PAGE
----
Self-publishing means putting it anywhere for the public to see, whether it’s for profit or not. The reason for this is because most publishers want first rights. If you post it somewhere, they don’t get that ability. They want to be the first one to say, “We are the first people people to make this story public!”
The other reason is because of marketing. If your story is published somewhere else, readers aren’t going to buy the traditional publication version. This means that the publishers won’t be able to make money off you.
Now, there are publishers who can negotiate. If you publish through Wattpad (like how some writers did such as Anna Todd, Pandean, etc.) they may turn around and say, “Sure you can keep it up.” But they may only do this if it’s a first draft and that your final draft (what will be published) be completely different. Other publishers may not agree to keep it up, but may allow you to keep up a sample for marketing reasons. It depends solely on the publisher and the contract.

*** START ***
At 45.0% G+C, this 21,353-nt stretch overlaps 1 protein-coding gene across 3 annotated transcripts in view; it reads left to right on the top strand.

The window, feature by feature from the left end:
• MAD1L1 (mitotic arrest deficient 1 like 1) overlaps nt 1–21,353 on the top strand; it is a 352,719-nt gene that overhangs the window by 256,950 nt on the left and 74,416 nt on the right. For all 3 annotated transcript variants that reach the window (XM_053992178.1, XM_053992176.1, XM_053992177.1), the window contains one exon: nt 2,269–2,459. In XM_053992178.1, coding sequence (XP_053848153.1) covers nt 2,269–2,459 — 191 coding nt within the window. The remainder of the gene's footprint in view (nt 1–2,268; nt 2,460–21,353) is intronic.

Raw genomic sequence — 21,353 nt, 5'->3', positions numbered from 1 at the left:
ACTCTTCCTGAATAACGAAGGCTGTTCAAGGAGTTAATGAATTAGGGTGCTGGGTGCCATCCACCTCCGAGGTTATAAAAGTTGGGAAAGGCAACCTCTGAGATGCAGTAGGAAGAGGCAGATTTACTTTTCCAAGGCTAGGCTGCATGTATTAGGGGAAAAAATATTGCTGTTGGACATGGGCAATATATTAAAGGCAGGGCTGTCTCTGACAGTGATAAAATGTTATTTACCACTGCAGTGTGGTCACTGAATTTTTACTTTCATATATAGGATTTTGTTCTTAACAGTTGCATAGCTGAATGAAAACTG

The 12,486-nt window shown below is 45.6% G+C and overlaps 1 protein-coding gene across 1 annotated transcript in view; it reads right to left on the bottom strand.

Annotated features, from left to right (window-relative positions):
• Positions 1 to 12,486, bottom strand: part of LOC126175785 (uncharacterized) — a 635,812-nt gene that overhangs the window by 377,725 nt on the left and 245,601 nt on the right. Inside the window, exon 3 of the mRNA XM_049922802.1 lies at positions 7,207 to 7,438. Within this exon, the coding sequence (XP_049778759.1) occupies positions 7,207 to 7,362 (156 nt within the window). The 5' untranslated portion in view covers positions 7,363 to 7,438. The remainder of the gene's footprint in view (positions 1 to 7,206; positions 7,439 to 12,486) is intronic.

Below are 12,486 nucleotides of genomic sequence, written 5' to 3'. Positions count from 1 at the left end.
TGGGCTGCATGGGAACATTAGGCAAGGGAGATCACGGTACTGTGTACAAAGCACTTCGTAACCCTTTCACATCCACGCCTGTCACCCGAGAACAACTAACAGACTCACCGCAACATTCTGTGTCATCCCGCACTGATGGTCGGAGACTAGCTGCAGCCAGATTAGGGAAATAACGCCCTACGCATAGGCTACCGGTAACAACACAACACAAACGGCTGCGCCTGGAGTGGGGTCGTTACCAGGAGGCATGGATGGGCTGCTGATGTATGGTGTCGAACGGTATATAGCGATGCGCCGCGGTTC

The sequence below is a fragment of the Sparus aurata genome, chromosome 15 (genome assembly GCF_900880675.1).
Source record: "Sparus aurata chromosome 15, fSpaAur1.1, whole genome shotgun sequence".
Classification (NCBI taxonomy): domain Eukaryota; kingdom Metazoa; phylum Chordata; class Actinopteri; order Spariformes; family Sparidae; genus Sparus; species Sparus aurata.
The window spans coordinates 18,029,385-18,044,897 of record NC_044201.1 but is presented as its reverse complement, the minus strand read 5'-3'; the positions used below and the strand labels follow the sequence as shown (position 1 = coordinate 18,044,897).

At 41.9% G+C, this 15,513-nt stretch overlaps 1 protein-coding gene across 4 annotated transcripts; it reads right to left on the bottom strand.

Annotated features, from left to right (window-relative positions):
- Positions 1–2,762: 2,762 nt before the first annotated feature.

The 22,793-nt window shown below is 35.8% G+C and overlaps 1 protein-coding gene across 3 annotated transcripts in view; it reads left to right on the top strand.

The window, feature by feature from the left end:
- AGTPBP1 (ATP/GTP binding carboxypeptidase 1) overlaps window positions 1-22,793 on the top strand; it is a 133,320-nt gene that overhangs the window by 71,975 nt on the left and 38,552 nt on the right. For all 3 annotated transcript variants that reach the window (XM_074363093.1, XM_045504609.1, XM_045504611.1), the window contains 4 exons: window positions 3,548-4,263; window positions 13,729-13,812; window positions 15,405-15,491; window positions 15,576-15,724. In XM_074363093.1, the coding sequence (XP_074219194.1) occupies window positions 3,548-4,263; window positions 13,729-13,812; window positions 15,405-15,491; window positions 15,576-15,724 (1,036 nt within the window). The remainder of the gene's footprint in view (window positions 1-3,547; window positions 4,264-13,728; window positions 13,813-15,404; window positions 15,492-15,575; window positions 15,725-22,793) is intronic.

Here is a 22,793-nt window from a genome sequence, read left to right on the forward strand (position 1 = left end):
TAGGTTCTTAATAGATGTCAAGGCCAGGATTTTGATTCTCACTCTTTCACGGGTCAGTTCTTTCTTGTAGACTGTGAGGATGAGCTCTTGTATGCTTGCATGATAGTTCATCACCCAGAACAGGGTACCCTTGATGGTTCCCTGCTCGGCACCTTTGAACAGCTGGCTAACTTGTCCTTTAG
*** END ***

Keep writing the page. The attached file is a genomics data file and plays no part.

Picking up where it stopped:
You can continue looking for an agent, as some are okay with it. But it’s best to not mention about the fact that it’s self-published on Wattpad or elsewhere. You can cross that bridge when you get to it (in other words, when someone wants to sign you on).
The other thing you need to know is that publishers and agents have nothing against self-publishing, but only do when it comes to the work you’re querying. So this means you can post other stories and self-publish whatever you like. But if you want to traditionally publish a particular story, it’s best to not post it anywhere.
Having a Wattpad account and self-publishing other stories can help with exposure. Though it can hurt your chances at having a professional, successful debut. But that varies upon many various factors. You just want to be sure that the story you have is what you want to traditionally publish.